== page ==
Figure 1

4 A 1I Model

https://s3-us-west-2.amazonaws.com/typeset-prod-media-server/24e91f5b-8d65-4a41-ada7-94d132637e1dimage1.jpg

This study was done to understand the real life scenario of rural Odisha and how COVID 19 pandemic shape their behaviour toward the water hygiene and sanitation. So the research was designed in such a manner so that it can capture the important dimensions of WASH. The sample size includes a non-homogeneous group which represents the rural population in terms of social, economic, educational and gender perspectives. During the S1 situation if the source of drinking water is taken into consideration people were using those sources from many years and after lot of efforts from the government side people never changed their behaviour, people’s perspective on water treatment and hand washing were so strong that there was 32 percent people who never used to wash their hands (Table 3) they don’t even think it was important (38 % people – Table 2). At least 34 percent people used to thought there was no need of treating water before drinking (Table 2) when 46 percent of the sample population was using the open water source (Table 1). But these scenarios changed after they lose their hope on their own immunity during the S2 situation. The numbers of washing hands increase, people started using soap and the perspective towards the water treatment also changed towards a positive aspect

Conclusion

Human behaviour is one of the unpredictable things in the world. But if it can be shaped in a well-defined manner it can solve a lot of problems in the world. It is not a very easy task. Understanding the pain points of the public mind and using them for the benefit of society as well as individuals is a very sensitive skill. It may take few minutes to several years to change human behaviour, depending on people. But a regular maintaining of the habit is very important to achieve the level of termination. In this study it was found very phenomenon that the COVID 19 pandemic changed the people’s perspective towards WASH and provoke them to change their behaviour. The amenities and sources were there may be some had easy access of it and some did not, but still, people did not want to change their behaviour. Their perspective towards their choice was so strong that they did not get any scope to re think on it until it came on their lives. When people lose their hope in their immunity and started to feel the suffering they changed their mood and rethink it. When they rethink they understood that they are accountable for their vulnerable situation and they change their behaviour. This study clearly finds that 3As (Availability, Accessibility and Affordability) is not enough for behavioural change towards WASH but it needs 4 As (Availability, Accessibility, Affordability and Accountability) and 1I (Intension). Because until people understand that they are accountable for their own vulnerability they will not able to think about the behavioural change and without their intension they cannot start the process.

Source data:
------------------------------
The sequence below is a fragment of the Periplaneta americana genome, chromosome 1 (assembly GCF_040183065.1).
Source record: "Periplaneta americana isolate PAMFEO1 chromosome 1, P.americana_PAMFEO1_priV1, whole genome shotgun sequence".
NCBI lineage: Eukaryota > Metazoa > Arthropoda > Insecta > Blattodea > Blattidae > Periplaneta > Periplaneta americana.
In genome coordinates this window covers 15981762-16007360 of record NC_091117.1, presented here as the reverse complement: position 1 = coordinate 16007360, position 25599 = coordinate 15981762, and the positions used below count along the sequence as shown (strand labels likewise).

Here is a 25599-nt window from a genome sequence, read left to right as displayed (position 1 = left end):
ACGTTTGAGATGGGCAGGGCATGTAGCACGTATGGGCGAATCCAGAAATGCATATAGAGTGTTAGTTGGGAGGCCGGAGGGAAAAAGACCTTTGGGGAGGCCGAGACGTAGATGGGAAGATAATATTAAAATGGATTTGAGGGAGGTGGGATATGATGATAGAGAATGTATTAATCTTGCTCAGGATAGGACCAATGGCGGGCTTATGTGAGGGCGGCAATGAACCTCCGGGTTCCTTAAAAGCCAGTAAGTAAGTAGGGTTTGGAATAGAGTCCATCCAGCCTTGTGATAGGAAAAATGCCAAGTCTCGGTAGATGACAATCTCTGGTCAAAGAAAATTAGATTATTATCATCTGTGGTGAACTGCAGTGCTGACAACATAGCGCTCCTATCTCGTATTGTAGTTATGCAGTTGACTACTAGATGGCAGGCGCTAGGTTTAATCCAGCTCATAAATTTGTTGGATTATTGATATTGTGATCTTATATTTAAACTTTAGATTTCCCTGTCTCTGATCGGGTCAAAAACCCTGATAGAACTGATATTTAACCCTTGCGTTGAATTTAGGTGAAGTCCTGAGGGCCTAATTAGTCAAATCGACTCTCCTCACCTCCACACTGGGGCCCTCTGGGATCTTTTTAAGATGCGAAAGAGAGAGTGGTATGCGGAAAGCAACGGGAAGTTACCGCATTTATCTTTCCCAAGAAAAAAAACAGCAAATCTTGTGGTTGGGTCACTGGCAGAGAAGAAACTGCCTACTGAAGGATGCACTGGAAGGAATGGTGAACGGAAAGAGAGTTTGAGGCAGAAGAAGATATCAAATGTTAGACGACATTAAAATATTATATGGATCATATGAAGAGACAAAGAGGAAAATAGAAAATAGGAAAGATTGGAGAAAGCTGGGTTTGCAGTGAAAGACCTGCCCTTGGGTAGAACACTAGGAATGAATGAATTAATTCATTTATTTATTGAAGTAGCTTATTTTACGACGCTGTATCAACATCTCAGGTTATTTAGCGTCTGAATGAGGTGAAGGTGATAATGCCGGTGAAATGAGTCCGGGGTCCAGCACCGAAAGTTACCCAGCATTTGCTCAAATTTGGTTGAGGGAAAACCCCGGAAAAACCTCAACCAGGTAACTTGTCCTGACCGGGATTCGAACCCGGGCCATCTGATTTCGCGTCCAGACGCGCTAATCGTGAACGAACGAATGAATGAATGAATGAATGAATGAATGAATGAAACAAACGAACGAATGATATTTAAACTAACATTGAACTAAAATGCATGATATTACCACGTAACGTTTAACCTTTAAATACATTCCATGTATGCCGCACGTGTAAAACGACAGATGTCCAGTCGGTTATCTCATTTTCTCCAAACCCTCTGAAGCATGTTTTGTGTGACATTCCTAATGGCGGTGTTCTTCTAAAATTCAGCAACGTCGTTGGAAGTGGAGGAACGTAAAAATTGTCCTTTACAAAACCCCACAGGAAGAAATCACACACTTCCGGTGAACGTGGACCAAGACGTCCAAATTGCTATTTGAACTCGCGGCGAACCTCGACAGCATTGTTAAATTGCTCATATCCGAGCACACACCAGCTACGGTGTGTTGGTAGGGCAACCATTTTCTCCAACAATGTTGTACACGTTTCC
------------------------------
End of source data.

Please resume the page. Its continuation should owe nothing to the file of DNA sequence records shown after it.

Source of Funding

None.

Conflict of Interest

The authors declare that there is no conflict of interest.

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Received : 22-06-2021

Accepted : 05-07-2021

Available online : 27-07-2021


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https://doi.org/10.18231/j.jchm.2021.016